The Words of Remembering 9/11
On September 8, 2011, the New-York Historical Society opened its doors to our Remembering 9/11 installation. With photographs, newspaper clippings and audio accounts of the events of September 11, 2001, we wanted our gallery to be a place to remember and reflect on the events and the time that has passed. With that in mind, we’ve encouraged those who visit to share their thoughts in a guestbook or on our Facebook and Twitter pages. So far, they’ve had a lot to say.
Below is a visual of the most common words and phrases shared by those who have left their thoughts with us; the collection straddles the line between painful and hopeful, with words like “tragedy” juxtaposed with “building” and “survivors.” It’s a testament to the pain felt in the city, and the country, but also our ability to endure and thrive as a nation of people of all backgrounds and beliefs. Here are a few reflections from the visitors so far:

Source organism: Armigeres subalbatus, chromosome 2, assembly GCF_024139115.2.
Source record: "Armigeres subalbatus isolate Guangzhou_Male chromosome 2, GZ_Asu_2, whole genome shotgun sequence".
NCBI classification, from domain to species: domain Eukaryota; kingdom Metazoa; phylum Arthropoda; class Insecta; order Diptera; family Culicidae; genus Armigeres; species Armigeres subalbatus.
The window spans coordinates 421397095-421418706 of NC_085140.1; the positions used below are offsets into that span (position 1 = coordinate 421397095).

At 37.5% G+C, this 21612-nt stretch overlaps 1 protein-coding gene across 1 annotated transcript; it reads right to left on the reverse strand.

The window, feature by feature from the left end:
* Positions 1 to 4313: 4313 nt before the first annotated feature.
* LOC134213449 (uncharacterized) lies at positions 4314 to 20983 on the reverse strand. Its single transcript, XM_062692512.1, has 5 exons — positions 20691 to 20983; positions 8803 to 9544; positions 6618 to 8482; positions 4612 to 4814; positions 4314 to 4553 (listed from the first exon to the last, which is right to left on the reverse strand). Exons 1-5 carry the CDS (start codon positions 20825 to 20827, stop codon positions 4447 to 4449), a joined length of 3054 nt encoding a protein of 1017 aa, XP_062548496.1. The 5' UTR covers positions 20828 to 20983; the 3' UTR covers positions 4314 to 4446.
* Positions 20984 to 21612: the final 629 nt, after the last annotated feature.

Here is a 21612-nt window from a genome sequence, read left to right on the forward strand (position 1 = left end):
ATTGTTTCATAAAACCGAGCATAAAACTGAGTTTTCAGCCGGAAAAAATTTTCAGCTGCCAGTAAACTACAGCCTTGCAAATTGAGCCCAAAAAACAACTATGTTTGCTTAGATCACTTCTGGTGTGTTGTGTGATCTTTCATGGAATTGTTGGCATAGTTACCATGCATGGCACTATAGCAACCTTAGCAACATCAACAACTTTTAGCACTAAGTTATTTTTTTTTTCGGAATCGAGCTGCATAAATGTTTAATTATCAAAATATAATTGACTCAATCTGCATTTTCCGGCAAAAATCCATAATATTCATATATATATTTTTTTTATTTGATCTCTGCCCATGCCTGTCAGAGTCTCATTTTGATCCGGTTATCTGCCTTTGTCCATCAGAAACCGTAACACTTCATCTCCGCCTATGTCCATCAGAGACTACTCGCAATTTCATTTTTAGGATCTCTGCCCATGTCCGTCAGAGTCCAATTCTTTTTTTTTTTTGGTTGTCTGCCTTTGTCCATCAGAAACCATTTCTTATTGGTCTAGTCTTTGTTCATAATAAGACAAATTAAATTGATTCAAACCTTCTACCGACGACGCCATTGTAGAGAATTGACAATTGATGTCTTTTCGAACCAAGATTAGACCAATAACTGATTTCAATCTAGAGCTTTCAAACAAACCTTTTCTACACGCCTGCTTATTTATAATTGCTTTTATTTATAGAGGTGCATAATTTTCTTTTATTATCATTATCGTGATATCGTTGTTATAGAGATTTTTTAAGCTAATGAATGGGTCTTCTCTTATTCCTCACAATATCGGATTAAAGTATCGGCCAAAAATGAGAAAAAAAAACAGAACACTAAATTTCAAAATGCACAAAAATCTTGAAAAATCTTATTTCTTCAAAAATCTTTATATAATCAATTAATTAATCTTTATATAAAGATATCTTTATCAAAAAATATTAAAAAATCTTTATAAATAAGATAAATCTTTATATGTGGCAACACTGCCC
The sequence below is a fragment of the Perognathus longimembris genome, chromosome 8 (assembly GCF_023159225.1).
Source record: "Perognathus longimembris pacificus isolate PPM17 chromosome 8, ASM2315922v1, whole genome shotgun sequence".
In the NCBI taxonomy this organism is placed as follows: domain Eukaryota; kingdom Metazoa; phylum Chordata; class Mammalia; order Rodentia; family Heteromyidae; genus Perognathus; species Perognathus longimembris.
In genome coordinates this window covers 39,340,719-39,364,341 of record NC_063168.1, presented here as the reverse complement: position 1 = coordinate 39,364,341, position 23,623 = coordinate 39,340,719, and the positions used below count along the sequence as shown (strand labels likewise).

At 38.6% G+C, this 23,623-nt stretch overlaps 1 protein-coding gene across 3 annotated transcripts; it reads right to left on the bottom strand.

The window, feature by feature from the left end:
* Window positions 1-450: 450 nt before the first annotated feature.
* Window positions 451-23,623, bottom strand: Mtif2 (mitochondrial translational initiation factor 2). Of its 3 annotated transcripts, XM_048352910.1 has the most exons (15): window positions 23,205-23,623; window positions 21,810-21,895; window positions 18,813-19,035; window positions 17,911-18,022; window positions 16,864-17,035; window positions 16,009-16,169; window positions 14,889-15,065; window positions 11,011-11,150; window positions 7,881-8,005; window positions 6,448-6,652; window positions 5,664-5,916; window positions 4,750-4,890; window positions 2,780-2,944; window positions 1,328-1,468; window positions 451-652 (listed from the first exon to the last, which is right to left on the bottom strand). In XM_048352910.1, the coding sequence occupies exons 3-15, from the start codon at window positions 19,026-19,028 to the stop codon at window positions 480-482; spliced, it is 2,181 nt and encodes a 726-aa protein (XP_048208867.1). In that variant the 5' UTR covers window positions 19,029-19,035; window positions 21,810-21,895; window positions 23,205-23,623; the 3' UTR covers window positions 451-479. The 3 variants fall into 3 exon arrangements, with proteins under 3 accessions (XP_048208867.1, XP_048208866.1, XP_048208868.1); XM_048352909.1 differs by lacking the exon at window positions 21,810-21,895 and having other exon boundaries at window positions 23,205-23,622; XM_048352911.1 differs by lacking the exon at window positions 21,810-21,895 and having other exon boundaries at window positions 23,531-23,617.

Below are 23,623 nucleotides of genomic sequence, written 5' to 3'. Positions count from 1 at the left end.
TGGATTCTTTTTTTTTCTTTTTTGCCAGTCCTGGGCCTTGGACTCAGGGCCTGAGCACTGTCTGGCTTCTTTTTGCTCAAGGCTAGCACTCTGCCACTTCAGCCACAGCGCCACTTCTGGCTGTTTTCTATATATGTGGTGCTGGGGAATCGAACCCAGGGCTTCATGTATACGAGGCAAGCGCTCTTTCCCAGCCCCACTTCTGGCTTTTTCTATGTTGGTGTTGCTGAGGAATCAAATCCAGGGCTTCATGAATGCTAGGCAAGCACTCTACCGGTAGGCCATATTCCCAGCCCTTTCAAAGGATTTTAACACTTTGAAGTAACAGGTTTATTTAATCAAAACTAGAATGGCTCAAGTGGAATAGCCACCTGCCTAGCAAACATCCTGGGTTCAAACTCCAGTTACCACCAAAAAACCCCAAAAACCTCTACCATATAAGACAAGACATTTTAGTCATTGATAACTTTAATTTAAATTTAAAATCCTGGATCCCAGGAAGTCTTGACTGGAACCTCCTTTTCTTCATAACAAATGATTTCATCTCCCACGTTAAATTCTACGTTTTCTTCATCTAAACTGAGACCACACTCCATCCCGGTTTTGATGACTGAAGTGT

“I had been resisting participating in 10th anniversary events but this feels just right. Thank you.”
“It’s so painful to revisit and yet so important to never forget all three thousand who died that day and all the others who have died of lung diseases because they helped clean up.”
“Memories sometimes fade away with time. A look at your exhibit, however, opens them up with such heart wrenching pain that Americans must never forget a tragedy of such magnitude.”